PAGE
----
A club of Female Reformers, amounting in numbers, according to our calculations, 150 came from Oldham; and another, not quite so numerous, from Royton. The first bore a white silk banner, by far the most elegant displayed during the day, inscribed 'Major Cartwright's Bill, Annual Parliaments, Universal Suffrage, and Vote by Ballot'. The females of Royton bore two red flags, the one inscribed 'Let us die like men, and not sold like slaves'; the other 'Annual Parliaments and Universal Suffrage'. The Radicals of Saddleworth brought with them a black banner to the field, on one which was inscribed 'Taxation without Representation is Unjust and Tyrannical; Equal Representation or Death'; on the other side, 'Union is Strength - Unite and be Free'. The Reformers from Rochdale and Middleton had two green banners bearing the inscription, 'Hunt and Liberty'.
By one o'clock 80,000 people were assembled on the ground. A young lad, not more than seventeen or eighteen, was addressing the meeting with great vehemence of action and gesture, and with great effect, if we may judge from the cheers which he every now and then extracted from his audience, who were now beginning to be impatient for the arrival of Hunt.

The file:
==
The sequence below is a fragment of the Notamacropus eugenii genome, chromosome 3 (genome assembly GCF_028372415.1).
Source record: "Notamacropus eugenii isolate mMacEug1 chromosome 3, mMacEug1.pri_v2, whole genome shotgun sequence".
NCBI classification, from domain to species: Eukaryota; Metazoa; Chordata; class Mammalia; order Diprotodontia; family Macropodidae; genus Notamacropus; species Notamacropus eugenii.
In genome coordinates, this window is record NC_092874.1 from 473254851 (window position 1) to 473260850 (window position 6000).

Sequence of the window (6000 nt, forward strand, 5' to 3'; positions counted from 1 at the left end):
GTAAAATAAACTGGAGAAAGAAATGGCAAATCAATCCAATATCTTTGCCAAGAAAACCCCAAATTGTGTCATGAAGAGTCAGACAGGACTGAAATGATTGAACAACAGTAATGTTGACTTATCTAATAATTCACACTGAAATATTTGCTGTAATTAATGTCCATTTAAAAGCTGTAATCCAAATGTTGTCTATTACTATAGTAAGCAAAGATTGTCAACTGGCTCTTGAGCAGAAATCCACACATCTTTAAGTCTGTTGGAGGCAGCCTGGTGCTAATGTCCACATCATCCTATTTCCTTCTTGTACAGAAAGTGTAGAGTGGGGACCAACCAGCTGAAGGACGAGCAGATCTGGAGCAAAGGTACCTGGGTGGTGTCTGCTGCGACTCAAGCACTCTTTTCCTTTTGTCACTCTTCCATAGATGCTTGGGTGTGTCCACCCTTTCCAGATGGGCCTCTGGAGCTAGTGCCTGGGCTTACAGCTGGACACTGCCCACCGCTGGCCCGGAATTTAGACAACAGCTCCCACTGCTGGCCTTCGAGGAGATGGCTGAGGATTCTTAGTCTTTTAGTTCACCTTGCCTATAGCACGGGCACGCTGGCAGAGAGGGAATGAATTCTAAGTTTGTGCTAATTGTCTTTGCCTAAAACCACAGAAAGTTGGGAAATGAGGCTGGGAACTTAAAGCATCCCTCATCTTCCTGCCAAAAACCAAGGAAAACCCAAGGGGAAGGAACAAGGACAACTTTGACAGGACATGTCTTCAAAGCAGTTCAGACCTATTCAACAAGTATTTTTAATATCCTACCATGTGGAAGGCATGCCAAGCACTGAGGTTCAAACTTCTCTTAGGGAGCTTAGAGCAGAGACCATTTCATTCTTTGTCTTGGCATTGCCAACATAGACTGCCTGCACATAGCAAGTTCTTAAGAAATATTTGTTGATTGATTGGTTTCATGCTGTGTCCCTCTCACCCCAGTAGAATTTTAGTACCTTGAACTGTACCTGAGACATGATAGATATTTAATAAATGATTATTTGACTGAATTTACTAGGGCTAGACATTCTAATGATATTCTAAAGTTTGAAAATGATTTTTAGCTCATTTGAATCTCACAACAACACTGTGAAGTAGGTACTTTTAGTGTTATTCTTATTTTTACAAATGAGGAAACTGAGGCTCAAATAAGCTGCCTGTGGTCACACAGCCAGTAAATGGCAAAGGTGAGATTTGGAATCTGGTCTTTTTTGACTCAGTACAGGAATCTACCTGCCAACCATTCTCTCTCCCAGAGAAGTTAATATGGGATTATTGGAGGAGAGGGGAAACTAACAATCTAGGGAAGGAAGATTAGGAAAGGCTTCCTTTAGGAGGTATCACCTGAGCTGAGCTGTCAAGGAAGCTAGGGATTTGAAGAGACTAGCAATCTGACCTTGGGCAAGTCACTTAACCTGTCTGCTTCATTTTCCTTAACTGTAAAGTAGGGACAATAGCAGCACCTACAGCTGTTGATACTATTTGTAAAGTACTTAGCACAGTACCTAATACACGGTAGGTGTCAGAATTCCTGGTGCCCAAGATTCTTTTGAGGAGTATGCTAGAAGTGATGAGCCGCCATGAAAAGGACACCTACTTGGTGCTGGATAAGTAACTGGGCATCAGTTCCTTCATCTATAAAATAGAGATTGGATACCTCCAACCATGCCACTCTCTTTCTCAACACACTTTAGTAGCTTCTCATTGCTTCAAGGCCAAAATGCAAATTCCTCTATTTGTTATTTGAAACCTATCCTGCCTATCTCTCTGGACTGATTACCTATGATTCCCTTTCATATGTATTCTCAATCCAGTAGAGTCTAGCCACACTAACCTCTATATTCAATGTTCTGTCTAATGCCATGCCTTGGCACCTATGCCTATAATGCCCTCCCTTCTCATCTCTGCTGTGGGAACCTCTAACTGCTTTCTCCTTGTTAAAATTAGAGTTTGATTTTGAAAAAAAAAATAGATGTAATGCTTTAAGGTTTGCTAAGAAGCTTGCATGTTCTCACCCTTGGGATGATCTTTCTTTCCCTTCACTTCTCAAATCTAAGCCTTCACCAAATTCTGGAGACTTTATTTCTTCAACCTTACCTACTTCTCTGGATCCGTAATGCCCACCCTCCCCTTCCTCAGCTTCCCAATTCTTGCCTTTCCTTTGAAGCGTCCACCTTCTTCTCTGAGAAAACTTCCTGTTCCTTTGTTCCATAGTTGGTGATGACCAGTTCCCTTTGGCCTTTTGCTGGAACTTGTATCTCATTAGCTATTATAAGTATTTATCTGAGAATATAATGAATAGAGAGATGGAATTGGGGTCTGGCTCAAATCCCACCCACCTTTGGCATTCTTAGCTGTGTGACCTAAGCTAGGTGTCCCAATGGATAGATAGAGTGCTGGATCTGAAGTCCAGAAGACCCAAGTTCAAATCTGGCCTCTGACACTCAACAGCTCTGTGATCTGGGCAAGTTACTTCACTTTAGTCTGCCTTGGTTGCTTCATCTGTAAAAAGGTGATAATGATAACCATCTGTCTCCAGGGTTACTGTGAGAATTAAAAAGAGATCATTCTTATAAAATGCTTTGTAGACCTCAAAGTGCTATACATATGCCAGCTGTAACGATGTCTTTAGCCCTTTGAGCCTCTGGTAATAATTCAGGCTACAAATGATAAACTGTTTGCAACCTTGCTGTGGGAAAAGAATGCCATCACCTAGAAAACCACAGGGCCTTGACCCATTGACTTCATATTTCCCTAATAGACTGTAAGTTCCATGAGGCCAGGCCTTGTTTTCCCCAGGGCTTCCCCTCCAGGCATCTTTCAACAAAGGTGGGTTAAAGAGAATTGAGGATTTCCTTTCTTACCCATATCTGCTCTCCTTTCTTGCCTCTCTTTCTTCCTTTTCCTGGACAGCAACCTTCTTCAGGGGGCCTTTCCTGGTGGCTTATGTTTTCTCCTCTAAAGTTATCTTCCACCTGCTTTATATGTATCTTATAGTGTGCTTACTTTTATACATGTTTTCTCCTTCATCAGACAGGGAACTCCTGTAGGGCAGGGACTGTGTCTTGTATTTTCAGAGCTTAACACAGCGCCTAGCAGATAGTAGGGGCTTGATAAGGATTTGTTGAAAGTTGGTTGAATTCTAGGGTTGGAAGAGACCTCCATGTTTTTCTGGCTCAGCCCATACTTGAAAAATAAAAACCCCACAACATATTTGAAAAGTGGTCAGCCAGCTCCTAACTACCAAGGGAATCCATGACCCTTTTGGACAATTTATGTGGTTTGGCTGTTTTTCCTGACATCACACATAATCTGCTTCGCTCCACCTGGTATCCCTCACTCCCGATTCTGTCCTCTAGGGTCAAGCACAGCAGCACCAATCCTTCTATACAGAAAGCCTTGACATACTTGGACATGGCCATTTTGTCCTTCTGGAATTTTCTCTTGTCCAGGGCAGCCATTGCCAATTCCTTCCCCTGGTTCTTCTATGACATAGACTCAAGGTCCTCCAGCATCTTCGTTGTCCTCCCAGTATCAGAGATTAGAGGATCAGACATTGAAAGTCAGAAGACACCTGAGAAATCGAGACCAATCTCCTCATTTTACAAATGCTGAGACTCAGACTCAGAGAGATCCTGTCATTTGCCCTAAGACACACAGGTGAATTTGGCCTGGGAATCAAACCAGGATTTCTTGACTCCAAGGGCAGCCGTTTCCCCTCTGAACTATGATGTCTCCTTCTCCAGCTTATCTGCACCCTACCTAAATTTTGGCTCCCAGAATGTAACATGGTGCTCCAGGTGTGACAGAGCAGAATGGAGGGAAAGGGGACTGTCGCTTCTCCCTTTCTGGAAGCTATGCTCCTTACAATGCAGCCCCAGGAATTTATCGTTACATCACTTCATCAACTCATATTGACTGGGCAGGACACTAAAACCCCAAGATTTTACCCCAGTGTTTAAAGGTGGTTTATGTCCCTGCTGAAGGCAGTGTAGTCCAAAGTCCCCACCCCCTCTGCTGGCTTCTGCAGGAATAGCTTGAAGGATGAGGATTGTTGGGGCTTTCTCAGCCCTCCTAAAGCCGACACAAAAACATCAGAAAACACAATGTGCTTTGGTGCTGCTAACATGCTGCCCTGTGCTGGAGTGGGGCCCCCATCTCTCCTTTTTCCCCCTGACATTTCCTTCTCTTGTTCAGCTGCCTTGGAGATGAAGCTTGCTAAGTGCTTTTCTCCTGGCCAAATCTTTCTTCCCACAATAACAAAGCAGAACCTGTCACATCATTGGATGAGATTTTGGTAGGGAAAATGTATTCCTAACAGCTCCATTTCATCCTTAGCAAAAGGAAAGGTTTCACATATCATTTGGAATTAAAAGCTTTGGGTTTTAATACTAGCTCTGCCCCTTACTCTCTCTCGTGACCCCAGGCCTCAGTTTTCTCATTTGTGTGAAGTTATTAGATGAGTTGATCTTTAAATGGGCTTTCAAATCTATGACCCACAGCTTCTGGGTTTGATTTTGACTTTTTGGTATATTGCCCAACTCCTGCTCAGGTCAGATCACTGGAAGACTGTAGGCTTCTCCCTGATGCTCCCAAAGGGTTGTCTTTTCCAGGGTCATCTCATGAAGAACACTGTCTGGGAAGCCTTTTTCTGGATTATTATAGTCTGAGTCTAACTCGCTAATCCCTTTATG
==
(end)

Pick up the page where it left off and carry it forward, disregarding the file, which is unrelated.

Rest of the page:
The Reformers who had up to this time arrived in the field demeaned themselves becomingly, though a posse of 300 or 400 constables, with the Boroughreeve at their head, had marched in a body into the field about 12 o'clock, unsupported by any military body. Not the slightest insult was offered to them. A group of women of Manchester, attracted by the crowd, came to the corner of the street where we had taken our post. They viewed the Oldham Female Reformers for some time with a look in which compassion and disgust was equally blended, and at last burst out into an indignant exclamation - "Go home to your families, and leave sike-like as these to your husbands and sons, who better understand them." The women who addressed them were of the lower order of life.
We had waited up to one o'clock on the field of action for the arrival of Mr. Hunt; but as he had not made his appearance, we determined to go and meet the procession. We met it just by the Exchange, where the people were cheering most loudly, and Hunt and Johnson joining in the cheers. They were seated in the open landau along with Carlile, Knight and others, and moved in grand procession from Smedley Cottage, past New Cross and Shude Hill, preceded by a large body of male, and followed by scarcely less numerous body of female Manchester Reformers.